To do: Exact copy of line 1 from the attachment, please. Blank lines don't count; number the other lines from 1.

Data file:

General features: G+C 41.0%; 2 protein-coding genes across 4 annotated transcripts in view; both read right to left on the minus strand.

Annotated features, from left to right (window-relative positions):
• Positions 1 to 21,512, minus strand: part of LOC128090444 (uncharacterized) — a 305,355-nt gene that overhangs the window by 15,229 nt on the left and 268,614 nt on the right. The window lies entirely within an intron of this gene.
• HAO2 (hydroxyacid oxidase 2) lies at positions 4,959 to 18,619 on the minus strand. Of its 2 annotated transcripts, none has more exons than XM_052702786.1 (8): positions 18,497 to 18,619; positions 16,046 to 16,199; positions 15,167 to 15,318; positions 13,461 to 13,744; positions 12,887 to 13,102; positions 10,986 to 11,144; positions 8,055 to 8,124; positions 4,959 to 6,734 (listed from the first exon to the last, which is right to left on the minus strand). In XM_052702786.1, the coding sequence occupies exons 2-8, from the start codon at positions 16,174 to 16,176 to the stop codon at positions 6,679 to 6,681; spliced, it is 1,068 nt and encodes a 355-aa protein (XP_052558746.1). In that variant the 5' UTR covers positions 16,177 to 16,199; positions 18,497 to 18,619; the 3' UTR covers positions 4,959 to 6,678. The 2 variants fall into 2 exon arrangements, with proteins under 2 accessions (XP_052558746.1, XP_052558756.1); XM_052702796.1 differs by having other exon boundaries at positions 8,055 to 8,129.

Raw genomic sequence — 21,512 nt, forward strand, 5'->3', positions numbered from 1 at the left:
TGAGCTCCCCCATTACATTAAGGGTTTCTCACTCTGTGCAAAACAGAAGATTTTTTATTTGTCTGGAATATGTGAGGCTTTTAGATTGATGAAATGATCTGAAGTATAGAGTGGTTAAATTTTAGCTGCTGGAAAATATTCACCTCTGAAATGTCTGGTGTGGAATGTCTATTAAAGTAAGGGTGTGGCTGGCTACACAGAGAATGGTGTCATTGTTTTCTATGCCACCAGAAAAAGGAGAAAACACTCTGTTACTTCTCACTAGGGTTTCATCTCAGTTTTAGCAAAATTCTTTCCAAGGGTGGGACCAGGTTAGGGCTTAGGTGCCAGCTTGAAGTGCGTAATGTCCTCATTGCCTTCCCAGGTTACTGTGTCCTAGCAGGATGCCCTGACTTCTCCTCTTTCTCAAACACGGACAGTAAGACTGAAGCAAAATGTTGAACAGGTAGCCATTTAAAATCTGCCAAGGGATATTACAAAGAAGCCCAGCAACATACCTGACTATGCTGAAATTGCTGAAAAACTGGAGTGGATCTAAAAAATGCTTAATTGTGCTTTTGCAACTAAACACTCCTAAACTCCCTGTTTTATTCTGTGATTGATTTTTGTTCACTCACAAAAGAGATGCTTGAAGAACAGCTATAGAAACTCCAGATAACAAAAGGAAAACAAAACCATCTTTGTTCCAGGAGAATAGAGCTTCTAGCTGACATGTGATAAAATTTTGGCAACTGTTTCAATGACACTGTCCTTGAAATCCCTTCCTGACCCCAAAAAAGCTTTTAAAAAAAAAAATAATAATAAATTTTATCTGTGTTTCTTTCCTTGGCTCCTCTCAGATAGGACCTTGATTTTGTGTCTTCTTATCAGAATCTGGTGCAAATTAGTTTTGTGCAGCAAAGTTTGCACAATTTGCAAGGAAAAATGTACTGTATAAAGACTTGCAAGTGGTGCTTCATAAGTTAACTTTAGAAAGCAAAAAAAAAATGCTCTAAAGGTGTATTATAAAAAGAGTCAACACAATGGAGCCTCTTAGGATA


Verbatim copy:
General features: G+C 41.0%; 2 protein-coding genes across 4 annotated transcripts in view; both read right to left on the minus strand.